If you're only using your $500 PlayStation 3 for console gaming, you're missing out on half of its hidden versatility: the ability to upgrade into a fully functional PC! Inside that shiny plastic shell resides some decent computing silicon, just waiting to be released from its undeserved console shackles. And while Windows Vista and OSX are no-goes due to legal issues, there's no reason at all not to dual boot into a perfectly serviceable Linux platform when the need arises.
The installation process is fairly straightforward, and the hard drive is easily upgradeable if you don't mind spending a little extra cash on the side. And while Ubuntu for PlayStation has a few functional limitations, you can find myriad excellent applications for you to enjoy from the comfort of your own living room, including VLC for encoded video playback, Amarok to blast your digital music library, and some classic SNES emulation software that you can play using your PS3's Sixaxis or Dualshock controller. This guide will show you how to do all of the above, so let's get started!
Fedora fans looking to take a sneak peek at the open-source Linux distro's next release can now download the Fedora 11 (Leonidas) beta, which includes new security, desktop, and developer features. This may also serve as an indication of where Red Hat could take its enterprise Linux distribution, though not all features of Fedora end up in Red Hat Enterprise Linux (RHEL).
According to the release notes, changes in Fedora 11 include a new volume control in GNOME with a simplified interface, guest user or kiosk mode now defaults in the Desktop Live CD, enhanced DNS security extensions, ext4 file system is now the default, support for the Btrfs file system, virtualization improvements, and a whole bunch more.
Fedora 11 is expected to be available in final form by the end of May.
The Linux graphical user interface (GUI) system may be very different from what you are used to if you are coming from a Windows or Mac OS X background. The GUI of an operating system is commonly referred to as its shell. While virtually all versions of Windows since Windows 95 have used variations of the same basic shell (explorer.exe), there are numerous shells available for the Linux GUI. These Linux shells are called window managers and desktop environments. The term window manager is used to address the simple core user interface of a shell, while the term desktop environment is much more inclusive, covering the shell itself in addition to the various other programs that are integrated with it.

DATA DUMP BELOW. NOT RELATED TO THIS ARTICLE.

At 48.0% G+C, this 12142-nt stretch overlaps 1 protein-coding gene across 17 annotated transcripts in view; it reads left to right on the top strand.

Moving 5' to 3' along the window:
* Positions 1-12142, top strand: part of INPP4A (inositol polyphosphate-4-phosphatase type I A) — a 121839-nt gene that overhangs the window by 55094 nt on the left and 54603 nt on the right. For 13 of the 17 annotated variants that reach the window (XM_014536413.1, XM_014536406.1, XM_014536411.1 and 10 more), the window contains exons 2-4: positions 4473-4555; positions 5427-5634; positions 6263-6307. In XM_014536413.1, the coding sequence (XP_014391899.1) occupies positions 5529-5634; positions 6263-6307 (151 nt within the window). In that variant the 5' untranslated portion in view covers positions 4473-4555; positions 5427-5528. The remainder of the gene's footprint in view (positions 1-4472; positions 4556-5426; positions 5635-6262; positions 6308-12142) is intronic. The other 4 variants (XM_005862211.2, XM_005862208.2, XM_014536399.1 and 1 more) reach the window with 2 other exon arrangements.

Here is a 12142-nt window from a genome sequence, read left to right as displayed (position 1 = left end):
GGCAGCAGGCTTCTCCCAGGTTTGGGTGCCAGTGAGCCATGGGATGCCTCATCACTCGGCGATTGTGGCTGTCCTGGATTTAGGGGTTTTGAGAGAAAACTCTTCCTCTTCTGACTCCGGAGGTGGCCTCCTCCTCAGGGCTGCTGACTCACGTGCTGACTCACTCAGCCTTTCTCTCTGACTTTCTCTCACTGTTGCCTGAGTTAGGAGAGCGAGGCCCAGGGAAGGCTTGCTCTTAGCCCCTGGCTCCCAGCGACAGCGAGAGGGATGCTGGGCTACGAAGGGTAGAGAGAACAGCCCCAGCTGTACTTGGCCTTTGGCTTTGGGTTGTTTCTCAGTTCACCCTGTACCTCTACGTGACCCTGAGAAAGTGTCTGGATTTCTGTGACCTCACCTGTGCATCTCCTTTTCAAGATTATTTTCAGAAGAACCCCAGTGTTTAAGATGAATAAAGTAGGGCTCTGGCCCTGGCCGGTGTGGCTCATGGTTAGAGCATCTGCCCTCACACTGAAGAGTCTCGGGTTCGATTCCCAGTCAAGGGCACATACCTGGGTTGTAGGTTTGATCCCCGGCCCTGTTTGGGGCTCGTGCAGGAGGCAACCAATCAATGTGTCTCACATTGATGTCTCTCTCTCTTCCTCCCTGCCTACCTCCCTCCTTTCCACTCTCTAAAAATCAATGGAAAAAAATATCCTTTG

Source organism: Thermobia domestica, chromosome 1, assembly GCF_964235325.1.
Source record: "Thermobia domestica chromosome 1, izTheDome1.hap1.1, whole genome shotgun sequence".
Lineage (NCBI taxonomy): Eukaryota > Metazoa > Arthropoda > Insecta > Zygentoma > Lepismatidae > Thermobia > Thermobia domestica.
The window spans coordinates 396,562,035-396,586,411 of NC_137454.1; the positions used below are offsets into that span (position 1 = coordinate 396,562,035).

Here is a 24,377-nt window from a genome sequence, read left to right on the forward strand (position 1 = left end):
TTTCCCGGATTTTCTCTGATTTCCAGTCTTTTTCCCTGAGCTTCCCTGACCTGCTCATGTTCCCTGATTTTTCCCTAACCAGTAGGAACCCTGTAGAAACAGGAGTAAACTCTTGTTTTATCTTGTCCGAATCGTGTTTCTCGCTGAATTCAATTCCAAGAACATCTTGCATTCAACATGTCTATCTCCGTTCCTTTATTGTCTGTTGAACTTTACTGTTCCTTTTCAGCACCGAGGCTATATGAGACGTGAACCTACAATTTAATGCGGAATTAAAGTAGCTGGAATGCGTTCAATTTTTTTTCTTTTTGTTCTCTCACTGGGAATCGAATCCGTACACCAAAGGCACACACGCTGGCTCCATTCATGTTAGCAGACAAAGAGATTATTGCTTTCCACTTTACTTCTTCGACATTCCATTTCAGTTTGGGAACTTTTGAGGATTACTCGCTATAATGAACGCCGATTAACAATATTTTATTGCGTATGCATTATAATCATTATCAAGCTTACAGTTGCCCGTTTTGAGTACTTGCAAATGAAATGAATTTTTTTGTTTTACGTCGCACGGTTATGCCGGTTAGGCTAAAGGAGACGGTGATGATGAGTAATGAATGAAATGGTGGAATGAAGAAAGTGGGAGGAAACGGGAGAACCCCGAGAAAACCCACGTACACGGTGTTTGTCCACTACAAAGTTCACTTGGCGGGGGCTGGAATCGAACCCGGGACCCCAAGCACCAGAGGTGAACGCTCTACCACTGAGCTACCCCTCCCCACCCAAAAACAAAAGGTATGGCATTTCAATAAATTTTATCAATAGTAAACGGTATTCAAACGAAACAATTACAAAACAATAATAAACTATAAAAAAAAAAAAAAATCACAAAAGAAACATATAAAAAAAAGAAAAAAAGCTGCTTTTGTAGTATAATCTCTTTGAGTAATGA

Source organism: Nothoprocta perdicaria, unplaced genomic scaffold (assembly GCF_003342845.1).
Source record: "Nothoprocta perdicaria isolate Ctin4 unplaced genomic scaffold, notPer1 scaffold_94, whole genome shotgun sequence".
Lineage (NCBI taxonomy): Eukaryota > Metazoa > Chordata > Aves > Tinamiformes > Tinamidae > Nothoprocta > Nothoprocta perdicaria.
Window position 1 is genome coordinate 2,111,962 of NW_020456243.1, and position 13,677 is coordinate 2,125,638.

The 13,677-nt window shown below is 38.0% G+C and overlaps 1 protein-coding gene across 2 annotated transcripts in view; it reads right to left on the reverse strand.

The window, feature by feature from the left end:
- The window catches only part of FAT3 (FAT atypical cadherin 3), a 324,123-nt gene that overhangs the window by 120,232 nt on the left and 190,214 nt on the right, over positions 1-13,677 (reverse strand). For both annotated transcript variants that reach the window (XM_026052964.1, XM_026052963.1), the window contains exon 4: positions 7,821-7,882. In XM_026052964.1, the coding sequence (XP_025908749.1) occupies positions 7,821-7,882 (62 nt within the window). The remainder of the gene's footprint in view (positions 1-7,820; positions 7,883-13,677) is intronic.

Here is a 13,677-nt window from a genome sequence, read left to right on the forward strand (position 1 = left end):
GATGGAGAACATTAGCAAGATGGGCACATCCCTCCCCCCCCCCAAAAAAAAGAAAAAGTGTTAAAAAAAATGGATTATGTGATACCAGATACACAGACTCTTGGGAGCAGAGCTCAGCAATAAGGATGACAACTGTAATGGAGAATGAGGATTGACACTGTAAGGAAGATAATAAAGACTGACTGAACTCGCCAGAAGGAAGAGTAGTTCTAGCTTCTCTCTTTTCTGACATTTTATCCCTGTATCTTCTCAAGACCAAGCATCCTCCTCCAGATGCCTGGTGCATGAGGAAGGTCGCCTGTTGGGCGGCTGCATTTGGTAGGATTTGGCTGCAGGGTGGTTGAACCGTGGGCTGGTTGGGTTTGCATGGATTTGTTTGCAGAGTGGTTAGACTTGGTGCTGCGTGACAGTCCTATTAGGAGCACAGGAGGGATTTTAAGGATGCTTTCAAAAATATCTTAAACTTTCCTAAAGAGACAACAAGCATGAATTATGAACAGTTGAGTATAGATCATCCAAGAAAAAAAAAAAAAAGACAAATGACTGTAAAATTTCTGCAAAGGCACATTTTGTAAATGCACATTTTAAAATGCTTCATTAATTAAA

Due to the vast number of window managers available for Linux, many new users often feel overwhelmed at the idea of having to learn their way around them. We must emphasize that many people experiment with several window managers before settling down with one that feels right for them, and there certainly is no need to learn all of them. Due to their modular nature, it is common to have several window managers installed at once.
Much like part one of this series that dealt with choosing a distro, this guide will help you to choose a window manager/desktop environment by introducing you to several of them and addressing their strengths and weaknesses.
The newest version of Ubuntu (9.04, codenamed “Jaunty Jackalope”) is set to be released on April 23, 2009. While there are some noticeable differences, much of the improvement in 9.10 can be found under the hood.
Every Ubuntu release comes with new software, and Jaunty is no exception. Jaunty comes with GNOME 2.25.92 (in Alpha 5) and many other packages like OpenOffice.org 3.0, GIMP 2.6.5, and much more. Jaunty will also include X server 1.6, which includes new features like X input 1.5, predictable pointer acceleration, and RandR 1.3.